While some like to go backpacking to their local electronics bazaar, it is also possible to buy most of what you need online. There are sites like Adafruit Industries (http://www.adafruit.com/), Make Magazines’s Maker Shed (http://www.makershed.com/) and SparkFun Electronics (https://www.sparkfun.com/), Simple Labs (www.simplelabs.co.in) and Explore Labs (www.explorelabs.com), which have a thriving online community that answers doubts, shares tutorials, projects and ideas, while also selling electronic components, parts, kits, etc. Or, you can check out retailers like Kits’n’Spares (www.kitsnspares.com), Futurlec (www.futurlec.com), AliExpress (www.aliexpress.com) or Robotkits (www.robokits.org).
Most of these sites sell all kinds of electronics, not just OS ones, so look for what you want. Before you buy, compare the pricing and deals on a few websites and then order, because it is possible to get free shipping and other offers.
5. How do I find projects, get doubts cleared?
This is perhaps the easiest question to answer—because that is the main advantage of OS electronics. Nobody wants to keep their knowledge to themselves in the OS community. If they have found a better way of doing something, they want to share it. If they find an enthusiast wanting to learn something, they are eager to teach.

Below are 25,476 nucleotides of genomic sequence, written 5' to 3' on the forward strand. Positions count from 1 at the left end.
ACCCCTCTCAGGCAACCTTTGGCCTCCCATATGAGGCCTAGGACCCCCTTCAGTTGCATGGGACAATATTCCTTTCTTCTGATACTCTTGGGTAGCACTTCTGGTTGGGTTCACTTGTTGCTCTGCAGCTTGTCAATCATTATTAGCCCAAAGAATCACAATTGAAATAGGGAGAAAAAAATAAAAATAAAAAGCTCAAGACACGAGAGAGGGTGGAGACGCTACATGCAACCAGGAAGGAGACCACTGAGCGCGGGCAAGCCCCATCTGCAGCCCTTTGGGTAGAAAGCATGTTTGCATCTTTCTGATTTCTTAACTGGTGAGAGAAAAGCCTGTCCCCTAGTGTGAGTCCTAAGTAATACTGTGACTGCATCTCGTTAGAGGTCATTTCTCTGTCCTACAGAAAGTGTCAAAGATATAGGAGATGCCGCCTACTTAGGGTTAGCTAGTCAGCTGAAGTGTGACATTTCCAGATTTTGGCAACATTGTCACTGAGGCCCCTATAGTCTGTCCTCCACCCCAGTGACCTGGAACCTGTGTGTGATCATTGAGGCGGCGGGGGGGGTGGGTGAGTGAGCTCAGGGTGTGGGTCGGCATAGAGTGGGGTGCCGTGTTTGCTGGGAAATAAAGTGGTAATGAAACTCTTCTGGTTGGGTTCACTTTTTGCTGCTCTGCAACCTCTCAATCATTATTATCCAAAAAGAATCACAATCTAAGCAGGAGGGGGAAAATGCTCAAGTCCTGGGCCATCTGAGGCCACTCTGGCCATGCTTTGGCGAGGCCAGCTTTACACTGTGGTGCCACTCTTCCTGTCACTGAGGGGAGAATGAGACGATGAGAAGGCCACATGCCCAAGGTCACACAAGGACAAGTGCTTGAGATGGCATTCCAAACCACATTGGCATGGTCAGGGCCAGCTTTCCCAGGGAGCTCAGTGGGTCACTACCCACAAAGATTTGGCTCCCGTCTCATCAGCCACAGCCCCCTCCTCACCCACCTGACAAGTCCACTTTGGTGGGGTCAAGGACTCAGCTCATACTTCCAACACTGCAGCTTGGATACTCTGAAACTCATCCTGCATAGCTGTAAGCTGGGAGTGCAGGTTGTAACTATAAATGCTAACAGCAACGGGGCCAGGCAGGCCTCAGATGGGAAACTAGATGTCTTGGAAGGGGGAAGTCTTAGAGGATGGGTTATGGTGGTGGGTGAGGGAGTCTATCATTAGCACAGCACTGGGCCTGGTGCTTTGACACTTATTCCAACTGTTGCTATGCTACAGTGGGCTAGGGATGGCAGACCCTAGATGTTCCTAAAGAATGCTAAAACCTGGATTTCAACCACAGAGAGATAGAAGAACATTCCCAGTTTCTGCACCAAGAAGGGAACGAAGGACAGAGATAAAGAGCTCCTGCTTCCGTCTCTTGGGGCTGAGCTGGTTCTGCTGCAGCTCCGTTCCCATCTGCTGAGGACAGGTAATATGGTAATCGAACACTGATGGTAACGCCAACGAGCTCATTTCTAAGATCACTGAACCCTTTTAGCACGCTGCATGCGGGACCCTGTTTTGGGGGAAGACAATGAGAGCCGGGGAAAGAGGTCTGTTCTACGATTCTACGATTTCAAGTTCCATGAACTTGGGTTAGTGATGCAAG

There are umpteen OS electronics websites with thriving forums and communities. OpenElectronics (http://www.open-electronics.org/), OpenCores (http://opencores.org/) and OpenCircuits (http://www.opencircuits.com) are some of the sites that cover only OS electronics. That apart, most of the do-it-yourself websites like MAKE: (http://makezine.com/), Electronics For You (www.electronicsforu.com), Instructables (http://www.instructables.com/), Popular Mechanics DIY (http://www.popularmechanics.com/technology/how-to/) and DIY (https://diy.org/) also have lots of OS content and projects.
The websites of OS boards, such as Arduino (http://arduino.cc/), Raspberry Pi (http://www.raspberrypi.org/) and Beagleboard (http://beagleboard.org/), are perfect places to go to if you are working with these specific boards because you find innumerable ideas, solutions to problems, and enthusiastic knowledge-sharing on these communities.
The author is a technically-qualified freelance writer, editor and hands-on mom based in Chennai